Foreign Trade Barriers are Focus of Annual USTR Inquiry
The Office of the U.S. Trade Representative is seeking input by Oct. 29 for its annual national trade estimate report on foreign trade barriers. Comments may be submitted with respect to one or more of the following categories of trade barriers.
- import policies (e.g., tariffs and other import charges, quotas, import licensing and customs barriers)
- government procurement restrictions (e.g., “buy national” policies and closed bidding)
- export subsidies (e.g., export financing on preferential terms and agricultural export subsidies that displace U.S. exports in third-country markets)
- lack of intellectual property rights protection (e.g., inadequate patent, copyright and trademark regimes or enforcement issues)
- services barriers (e.g., limits on the range of financial services offered by foreign financial institutions, regulation of international data flows, restrictions on the use of data processing, quotas on imports of foreign films, and barriers to the provision of services by professionals)
- investment barriers (e.g., limitations on foreign equity participation and on access to foreign government-funded research and development consortia; local content, technology transfer and export performance requirements; and restrictions on repatriation of earnings, capital, fees and royalties)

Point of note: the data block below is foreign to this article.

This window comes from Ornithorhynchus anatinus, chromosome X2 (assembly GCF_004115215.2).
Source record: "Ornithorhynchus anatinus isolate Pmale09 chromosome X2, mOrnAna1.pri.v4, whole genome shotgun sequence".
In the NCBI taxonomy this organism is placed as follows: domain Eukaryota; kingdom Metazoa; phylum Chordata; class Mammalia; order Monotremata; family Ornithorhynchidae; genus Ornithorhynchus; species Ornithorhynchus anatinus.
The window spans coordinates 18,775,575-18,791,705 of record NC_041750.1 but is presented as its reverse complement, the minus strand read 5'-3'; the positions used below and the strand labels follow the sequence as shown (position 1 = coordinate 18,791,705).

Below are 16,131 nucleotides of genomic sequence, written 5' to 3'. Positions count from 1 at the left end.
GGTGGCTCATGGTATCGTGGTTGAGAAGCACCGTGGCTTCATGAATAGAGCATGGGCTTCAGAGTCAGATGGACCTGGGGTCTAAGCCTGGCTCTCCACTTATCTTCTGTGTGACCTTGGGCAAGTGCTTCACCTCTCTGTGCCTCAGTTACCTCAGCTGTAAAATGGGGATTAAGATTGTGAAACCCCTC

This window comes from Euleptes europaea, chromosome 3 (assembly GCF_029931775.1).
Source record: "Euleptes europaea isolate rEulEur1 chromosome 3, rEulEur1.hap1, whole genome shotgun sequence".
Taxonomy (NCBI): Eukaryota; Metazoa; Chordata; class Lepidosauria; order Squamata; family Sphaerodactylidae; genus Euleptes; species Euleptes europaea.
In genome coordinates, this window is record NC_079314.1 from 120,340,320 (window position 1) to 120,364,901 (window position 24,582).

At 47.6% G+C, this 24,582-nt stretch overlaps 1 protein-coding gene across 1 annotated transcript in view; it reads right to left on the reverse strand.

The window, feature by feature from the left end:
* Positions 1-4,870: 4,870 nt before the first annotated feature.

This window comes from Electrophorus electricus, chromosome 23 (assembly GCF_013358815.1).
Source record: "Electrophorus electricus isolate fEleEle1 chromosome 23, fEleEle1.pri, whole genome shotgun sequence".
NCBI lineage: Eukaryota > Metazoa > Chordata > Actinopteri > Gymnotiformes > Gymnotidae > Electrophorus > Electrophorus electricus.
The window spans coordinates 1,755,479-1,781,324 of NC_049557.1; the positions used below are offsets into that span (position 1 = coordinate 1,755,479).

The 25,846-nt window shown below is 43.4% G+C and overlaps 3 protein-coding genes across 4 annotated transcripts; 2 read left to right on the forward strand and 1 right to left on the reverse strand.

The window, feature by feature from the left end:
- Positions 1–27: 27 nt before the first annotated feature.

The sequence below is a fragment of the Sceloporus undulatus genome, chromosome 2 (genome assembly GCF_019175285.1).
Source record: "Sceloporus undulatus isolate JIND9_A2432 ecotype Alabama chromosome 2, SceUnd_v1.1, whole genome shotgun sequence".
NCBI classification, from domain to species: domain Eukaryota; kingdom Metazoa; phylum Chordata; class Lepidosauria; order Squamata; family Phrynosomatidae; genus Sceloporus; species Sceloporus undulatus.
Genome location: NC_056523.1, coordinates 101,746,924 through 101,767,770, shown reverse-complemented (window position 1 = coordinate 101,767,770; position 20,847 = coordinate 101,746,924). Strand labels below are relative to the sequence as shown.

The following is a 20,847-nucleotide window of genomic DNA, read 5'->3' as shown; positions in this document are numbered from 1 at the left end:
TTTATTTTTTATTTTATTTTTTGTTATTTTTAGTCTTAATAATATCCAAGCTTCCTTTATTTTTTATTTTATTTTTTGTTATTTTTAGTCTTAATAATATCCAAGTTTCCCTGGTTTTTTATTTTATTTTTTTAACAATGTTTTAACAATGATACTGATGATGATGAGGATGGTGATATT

- anticompetitive conduct of state-owned or private firms tolerated by foreign governments that restricts the sale or purchase of U.S. goods or services in the foreign country’s markets
- trade restrictions affecting e-commerce (e.g., tariff and non-tariff measures, burdensome and discriminatory regulations and standards, and discriminatory taxation)
- other barriers, including barriers that encompass more than one category, such as bribery and corruption, or that affect a single sector
USTR is particularly interested in practices that may violate U.S. trade agreements as well as information on new barriers and new or updated information pertaining to the barriers covered in its 2014 NTE report. Commenters are also invited to identify those barriers that may operate as “localization barriers to trade;” i.e., measures designed to protect, favor or stimulate domestic industries, service providers and/or intellectual property at the expense of goods, services or intellectual property from other countries.
USTR is also inviting at this time comments on trade restrictions implemented through (a) unwarranted sanitary and phytosanitary measures, including those justified for purposes of protecting food safety and animal and plant life or health, and (b) unwarranted standards, conformity assessment procedures or technical regulations that may have as their objective protecting national security requirements, preventing deceptive practices, or protecting human health or safety, animal or plant life or health, or the environment but that can be formulated or implemented in ways that create significant barriers to trade. USTR has issued separate reports on these issues in recent years but suggests that may not be the case in 2015.